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Six-State Study Confirms Job Numbers Exaggerated by Fracking Industry

Fracking
Six-State Study Confirms Job Numbers Exaggerated by Fracking Industry

Drilling in the six states that span the Marcellus and Utica Shale formations has produced far fewer new jobs than the industry and its supporters claim, according to a report released today by the Multi-State Shale Research Collaborative, a group of state-level research organizations tracking the impacts of shale drilling.

The oil and gas industry promised shale drilling would bring jobs to states that lie above the Marcellus and Utica Shale formations.

“Industry supporters have exaggerated the jobs impact in order to minimize or avoid altogether taxation, regulation and even careful examination of shale drilling,” said Frank Mauro, executive director of the Fiscal Policy Institute in New York.

Shale drilling has created jobs, particularly in Pennsylvania and West Virginia, and cushioned some drilling-intensive areas in those states from the worst effects of the Great Recession and the weak recovery. As this report documents, however, the number of shale jobs created is far below industry claims and remains a small share of overall employment.

“This report shows very few shale-related jobs created in Ohio,” said Amanda Woodrum, energy researcher at Policy Matters Ohio. “If Pennsylvania and West Virginia are indicators of what we can expect in Ohio, employment in Ohio’s shale industry will continue to be very modest.”

The Marcellus and Utica shale formations span six states: New York, Ohio, Pennsylvania, West Virginia, Maryland and Virginia. Natural gas development in these six states was fueled by high commodity prices from 2000 to 2008. As prices have declined more recently, gas drilling activity has slowed while development of higher-priced oil has accelerated.

“Shale drilling has made little difference in job growth in any of the six states we studied,” said Stephen Herzenberg, executive director of the Keystone Research Center in Pennsylvania. “We know this because we now have data on what happened, not what industry supporters hoped would happen.”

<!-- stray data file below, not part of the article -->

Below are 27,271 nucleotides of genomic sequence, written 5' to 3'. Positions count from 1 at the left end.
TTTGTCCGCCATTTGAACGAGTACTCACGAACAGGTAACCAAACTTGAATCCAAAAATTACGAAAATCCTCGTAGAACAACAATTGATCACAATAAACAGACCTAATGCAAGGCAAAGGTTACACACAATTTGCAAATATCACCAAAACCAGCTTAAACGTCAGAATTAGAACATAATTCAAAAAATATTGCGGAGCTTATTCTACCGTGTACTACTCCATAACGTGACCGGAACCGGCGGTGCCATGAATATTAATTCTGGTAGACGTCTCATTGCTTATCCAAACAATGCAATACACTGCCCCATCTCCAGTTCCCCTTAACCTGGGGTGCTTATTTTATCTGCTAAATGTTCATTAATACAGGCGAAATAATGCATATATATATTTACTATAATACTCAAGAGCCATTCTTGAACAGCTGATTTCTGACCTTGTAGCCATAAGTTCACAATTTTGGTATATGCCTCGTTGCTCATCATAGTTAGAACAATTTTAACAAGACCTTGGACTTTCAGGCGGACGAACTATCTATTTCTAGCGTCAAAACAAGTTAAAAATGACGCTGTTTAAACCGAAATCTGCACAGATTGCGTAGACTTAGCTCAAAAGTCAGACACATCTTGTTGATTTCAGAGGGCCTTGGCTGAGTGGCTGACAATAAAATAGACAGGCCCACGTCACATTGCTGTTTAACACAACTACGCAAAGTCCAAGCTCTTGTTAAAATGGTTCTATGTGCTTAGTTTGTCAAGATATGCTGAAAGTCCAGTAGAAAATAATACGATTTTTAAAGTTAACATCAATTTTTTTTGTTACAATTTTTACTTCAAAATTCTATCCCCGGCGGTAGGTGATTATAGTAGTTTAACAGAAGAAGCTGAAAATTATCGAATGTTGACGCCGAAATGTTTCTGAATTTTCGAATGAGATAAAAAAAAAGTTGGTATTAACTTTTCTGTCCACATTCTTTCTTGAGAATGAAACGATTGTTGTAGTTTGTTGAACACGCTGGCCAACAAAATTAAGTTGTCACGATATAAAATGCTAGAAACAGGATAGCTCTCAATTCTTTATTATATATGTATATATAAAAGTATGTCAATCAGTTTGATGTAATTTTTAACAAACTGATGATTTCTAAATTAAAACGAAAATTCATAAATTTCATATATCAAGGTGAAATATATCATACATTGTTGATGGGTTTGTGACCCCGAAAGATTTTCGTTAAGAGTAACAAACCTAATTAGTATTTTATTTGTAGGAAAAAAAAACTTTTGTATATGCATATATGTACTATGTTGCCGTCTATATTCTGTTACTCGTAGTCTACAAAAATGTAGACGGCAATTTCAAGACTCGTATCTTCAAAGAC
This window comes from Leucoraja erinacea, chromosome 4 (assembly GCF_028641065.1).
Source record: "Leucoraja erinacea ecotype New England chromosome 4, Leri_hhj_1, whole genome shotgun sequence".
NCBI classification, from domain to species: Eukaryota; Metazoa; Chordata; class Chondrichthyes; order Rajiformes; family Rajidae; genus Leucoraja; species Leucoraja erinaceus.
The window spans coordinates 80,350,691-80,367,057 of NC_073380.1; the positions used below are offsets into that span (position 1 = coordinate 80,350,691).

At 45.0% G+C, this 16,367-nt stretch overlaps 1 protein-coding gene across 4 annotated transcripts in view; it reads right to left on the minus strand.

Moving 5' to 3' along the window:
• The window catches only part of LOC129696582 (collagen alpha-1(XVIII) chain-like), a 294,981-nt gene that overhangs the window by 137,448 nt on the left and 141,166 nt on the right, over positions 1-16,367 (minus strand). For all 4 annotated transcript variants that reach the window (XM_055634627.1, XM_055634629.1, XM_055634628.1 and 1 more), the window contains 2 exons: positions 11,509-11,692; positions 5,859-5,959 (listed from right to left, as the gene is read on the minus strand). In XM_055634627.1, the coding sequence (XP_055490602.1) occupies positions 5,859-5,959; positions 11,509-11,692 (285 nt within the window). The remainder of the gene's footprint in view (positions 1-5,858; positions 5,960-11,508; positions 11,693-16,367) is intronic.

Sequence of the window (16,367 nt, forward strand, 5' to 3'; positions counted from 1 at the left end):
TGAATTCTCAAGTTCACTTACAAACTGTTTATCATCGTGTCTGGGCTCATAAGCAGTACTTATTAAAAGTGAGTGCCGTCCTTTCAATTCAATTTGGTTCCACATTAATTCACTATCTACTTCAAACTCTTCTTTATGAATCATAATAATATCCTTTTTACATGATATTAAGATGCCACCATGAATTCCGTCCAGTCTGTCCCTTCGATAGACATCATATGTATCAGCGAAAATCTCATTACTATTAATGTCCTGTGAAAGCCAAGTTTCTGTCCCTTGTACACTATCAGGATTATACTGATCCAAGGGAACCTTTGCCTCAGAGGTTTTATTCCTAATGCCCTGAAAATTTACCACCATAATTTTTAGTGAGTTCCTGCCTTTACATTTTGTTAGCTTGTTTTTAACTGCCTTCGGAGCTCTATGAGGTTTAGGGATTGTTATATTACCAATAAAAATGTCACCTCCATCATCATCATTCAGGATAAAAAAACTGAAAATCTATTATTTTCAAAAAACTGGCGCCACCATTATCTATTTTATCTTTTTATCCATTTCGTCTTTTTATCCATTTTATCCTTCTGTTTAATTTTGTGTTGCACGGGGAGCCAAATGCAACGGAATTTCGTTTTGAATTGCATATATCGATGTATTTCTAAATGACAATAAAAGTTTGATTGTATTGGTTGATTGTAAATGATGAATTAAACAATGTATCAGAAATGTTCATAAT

Recent trends are consistent with the boom and bust pattern that has characterized extractive industries for decades. It also points to the need for state and local policymakers to collaborate to enact policies that serve the public interest.

“West Virginia, Pennsylvania and Ohio have a long history with the ‘resource curse’ of coal and oil extraction that has provided wealth for a few but left a legacy of environmental degradation and poverty in their wake,” said Herzenberg. “Pennsylvania and its neighbors must not repeat the mistakes of the past.”

Key findings from the new report include:

  • While shale-related employment growth has made a positive contribution to job growth, the number of jobs created is far below industry claims and remains a small share of overall employment in the region.

    • Between 2005 and 2012, fewer than four new direct shale-related jobs have been created for each new well drilled, much less than estimates as high as 31 direct jobs per well in some industry-financed studies.
    • Region-wide, shale-related employment accounts for just one out of every 795 jobs. By contrast, education and health sectors account for one out of every six jobs.
    • Job growth in the industry has been greatest (as a share of total employment) in West Virginia. Still, shale-related employment is less than one percent of total West Virginia employment and less than half a percent of total employment in all the other states.

  • Many of the core extraction jobs existed before the emergence of hydrofracking.

    • Together, Pennsylvania, Ohio and West Virginia had 38 percent of all producing wells in the country in 1990 and 32 percent in 2000.
    • Some counties with a long history of mineral extraction have experienced a shift in employment from coal to shale extraction.

  • Industry employment projections have been overstated.